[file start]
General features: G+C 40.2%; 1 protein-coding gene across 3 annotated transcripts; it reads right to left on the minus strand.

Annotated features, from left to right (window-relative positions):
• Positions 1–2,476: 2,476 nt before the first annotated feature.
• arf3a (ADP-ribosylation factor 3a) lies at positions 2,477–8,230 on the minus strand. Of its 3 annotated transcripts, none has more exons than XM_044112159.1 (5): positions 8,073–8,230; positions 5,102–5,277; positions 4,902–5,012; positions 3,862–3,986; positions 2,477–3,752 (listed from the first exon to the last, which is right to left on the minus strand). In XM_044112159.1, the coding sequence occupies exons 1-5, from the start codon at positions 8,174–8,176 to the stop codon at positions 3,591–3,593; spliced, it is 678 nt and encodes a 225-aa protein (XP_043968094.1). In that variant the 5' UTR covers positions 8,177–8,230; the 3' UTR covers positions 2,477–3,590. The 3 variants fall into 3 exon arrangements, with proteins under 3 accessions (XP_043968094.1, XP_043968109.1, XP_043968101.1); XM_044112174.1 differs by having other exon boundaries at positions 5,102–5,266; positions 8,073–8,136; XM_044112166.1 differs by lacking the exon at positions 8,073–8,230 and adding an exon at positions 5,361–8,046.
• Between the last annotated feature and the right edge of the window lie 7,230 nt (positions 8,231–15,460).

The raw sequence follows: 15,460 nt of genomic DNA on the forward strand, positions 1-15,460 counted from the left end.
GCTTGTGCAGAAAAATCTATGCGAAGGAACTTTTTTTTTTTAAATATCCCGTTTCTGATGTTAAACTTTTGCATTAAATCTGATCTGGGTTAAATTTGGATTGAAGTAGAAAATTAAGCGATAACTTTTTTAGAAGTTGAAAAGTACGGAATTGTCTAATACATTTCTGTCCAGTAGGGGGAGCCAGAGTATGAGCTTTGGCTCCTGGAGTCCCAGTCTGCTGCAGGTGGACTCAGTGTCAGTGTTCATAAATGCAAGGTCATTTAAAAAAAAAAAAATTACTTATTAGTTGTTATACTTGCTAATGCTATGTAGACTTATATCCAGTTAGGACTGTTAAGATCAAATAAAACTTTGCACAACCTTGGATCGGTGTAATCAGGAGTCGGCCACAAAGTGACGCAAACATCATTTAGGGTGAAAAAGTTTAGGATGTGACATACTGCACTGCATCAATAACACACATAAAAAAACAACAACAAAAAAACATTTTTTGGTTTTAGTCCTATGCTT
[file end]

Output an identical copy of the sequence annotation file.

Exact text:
General features: G+C 40.2%; 1 protein-coding gene across 3 annotated transcripts; it reads right to left on the minus strand.

Annotated features, from left to right (window-relative positions):
• Positions 1–2,476: 2,476 nt before the first annotated feature.
• arf3a (ADP-ribosylation factor 3a) lies at positions 2,477–8,230 on the minus strand. Of its 3 annotated transcripts, none has more exons than XM_044112159.1 (5): positions 8,073–8,230; positions 5,102–5,277; positions 4,902–5,012; positions 3,862–3,986; positions 2,477–3,752 (listed from the first exon to the last, which is right to left on the minus strand). In XM_044112159.1, the coding sequence occupies exons 1-5, from the start codon at positions 8,174–8,176 to the stop codon at positions 3,591–3,593; spliced, it is 678 nt and encodes a 225-aa protein (XP_043968094.1). In that variant the 5' UTR covers positions 8,177–8,230; the 3' UTR covers positions 2,477–3,590. The 3 variants fall into 3 exon arrangements, with proteins under 3 accessions (XP_043968094.1, XP_043968109.1, XP_043968101.1); XM_044112174.1 differs by having other exon boundaries at positions 5,102–5,266; positions 8,073–8,136; XM_044112166.1 differs by lacking the exon at positions 8,073–8,230 and adding an exon at positions 5,361–8,046.
• Between the last annotated feature and the right edge of the window lie 7,230 nt (positions 8,231–15,460).

The raw sequence follows: 15,460 nt of genomic DNA on the forward strand, positions 1-15,460 counted from the left end.
GCTTGTGCAGAAAAATCTATGCGAAGGAACTTTTTTTTTTTAAATATCCCGTTTCTGATGTTAAACTTTTGCATTAAATCTGATCTGGGTTAAATTTGGATTGAAGTAGAAAATTAAGCGATAACTTTTTTAGAAGTTGAAAAGTACGGAATTGTCTAATACATTTCTGTCCAGTAGGGGGAGCCAGAGTATGAGCTTTGGCTCCTGGAGTCCCAGTCTGCTGCAGGTGGACTCAGTGTCAGTGTTCATAAATGCAAGGTCATTTAAAAAAAAAAAAATTACTTATTAGTTGTTATACTTGCTAATGCTATGTAGACTTATATCCAGTTAGGACTGTTAAGATCAAATAAAACTTTGCACAACCTTGGATCGGTGTAATCAGGAGTCGGCCACAAAGTGACGCAAACATCATTTAGGGTGAAAAAGTTTAGGATGTGACATACTGCACTGCATCAATAACACACATAAAAAAACAACAACAAAAAAACATTTTTTGGTTTTAGTCCTATGCTT